AirPort configuration.

I'll come back to some of this later. Right now, you should be mostly concerned with the Show AirPort status in menu bar setting, which should be checked. Once you check this box and close the configuration window, you'll see a new icon in the menu bar (Figure). The first thing you'll want to do is click the menu bar icon and select the option to turn on the AirPort card.

AirPort configuration.

Once the AirPort card is on, you'll be able to see a list of available networks; you can select any of these. If a password (WEP key) is required for the selected network, you'll be prompted for it.

To connect to a network that is not listed, click on Other.... You will be presented with the Closed Network box, as shown in Figure.

Specifying the ESSID for a "closed" network.

Here you can enter the network name (SSID) of the wireless network you want to join and the password (WEP key), if one is required. This is how you can join networks that do not broadcast their SSID.

Once you've either selected an available network or entered information for another network not listed, you'll see which network is currently connected by using the AirPort menu bar (Figure).

You can quickly tell which network you are on, and easily choose between all available networks.

The AirPort software offers a signal strength meter, though it is rather limited in its granularity. Click the AirPort icon in the menu bar and select Internet Connect; you'll see a window similar to that shown in Figure.

Apple's simple status screen leaves much to the imagination.

Combined with the lack of a connector for external antennas, this severely limits the AirPort wireless card as a useful tool for testing wireless network connections. For more advanced diagnostics, you might want to take a look at MacStumbler [Hack #22].


Using wireless networking cards in Linux can require a good deal of work, depending on your particular Linux distribution. We're not going to cover that here. This assumes you have PCMCIA support for your wireless card, the Wireless Extensions in your kernel, and the Wireless Tools package installed. Both the Wireless Tools and kernel patches for the Wireless Extension can be found at http://www.hpl.hp.com/personal/Jean_Tourrilhes/Linux/Tools.html. The v.14 Wireless Extensions are included in the 2.4.20 kernel, and v.16 are included in the 2.4.21 kernel.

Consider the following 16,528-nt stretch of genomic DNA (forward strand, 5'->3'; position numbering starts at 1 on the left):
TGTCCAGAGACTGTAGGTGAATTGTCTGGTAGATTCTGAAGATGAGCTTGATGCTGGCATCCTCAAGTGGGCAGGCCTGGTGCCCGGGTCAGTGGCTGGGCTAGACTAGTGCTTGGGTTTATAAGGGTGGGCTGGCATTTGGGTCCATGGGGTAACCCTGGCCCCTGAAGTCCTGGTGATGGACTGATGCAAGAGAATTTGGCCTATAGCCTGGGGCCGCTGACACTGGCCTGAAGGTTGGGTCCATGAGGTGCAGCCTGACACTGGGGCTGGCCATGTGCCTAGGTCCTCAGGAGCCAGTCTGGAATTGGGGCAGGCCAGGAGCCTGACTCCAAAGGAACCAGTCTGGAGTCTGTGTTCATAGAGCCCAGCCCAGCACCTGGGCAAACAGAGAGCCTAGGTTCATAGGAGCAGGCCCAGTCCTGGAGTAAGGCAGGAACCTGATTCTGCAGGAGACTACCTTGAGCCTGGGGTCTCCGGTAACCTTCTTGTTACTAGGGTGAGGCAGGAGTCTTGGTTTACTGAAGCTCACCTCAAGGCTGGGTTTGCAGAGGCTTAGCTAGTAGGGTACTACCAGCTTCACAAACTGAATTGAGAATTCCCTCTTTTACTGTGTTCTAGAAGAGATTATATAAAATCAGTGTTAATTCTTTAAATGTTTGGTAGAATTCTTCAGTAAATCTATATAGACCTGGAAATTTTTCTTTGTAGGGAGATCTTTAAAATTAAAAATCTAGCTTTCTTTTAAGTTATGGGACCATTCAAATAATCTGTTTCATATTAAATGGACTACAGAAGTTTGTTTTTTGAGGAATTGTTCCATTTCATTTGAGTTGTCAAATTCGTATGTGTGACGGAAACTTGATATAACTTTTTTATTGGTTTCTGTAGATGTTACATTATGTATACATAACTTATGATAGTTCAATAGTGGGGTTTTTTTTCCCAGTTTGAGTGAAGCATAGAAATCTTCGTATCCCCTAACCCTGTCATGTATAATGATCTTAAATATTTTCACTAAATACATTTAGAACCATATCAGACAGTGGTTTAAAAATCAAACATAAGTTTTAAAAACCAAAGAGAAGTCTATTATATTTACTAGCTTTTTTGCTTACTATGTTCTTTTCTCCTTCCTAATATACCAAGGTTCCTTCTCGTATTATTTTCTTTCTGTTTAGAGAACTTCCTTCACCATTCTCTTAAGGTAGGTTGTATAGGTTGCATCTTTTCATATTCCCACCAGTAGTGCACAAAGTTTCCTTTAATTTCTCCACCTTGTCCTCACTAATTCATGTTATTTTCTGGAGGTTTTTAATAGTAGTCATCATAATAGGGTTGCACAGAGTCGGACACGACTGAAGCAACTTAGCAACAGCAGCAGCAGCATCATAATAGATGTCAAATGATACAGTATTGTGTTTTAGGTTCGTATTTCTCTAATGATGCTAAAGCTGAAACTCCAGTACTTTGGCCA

The Wireless Tools package does come with many distributions. It provides four command-line tools:


Allows you to manipulate the basic wireless parameters


Allows you to list addresses, frequencies, bit-rates, and more


Allows you to get per node link quality


Allows you to manipulate the Wireless Extensions specific to a driver

iwlist is the tool you need at the command line to show you available wireless networks. To enable scanning, use this:

# iwlist wlan0 scanning

This gives you detailed information about all detected networks and is supported in the newer versions of the Wireless Extensions/Tools. You'll see output similar to the following:

wlan0   Scan completed :
     Cell 01 - Address: 00:02:6F:01:76:31
          ESSID:"NoCat "
          Quality:0/92 Signal level:-50 dBm Noise level:-100 dBm
          Encryption key:off
          Bit Rate:1Mb/s
          Bit Rate:2Mb/s
          Bit Rate:5.5Mb/s
          Bit Rate:11Mb/s

If there are multiple access points visible from your machine, you receive detailed information on each one. Once you've found the access point you need to connect to, you can use iwconfig to tell your card about it.

Anyone who works with wireless networks in Linux will likely be looking for a more powerful link state monitoring tool. Be sure to take a look at Wavemon [Hack #33] if you need more functionality than the simple command-line tools provide.

—Roger Weeks

     Python   SQL   Java   php   Perl 
     game development   web development   internet   *nix   graphics   hardware 
     telecommunications   C++ 
     Flash   Active Directory   Windows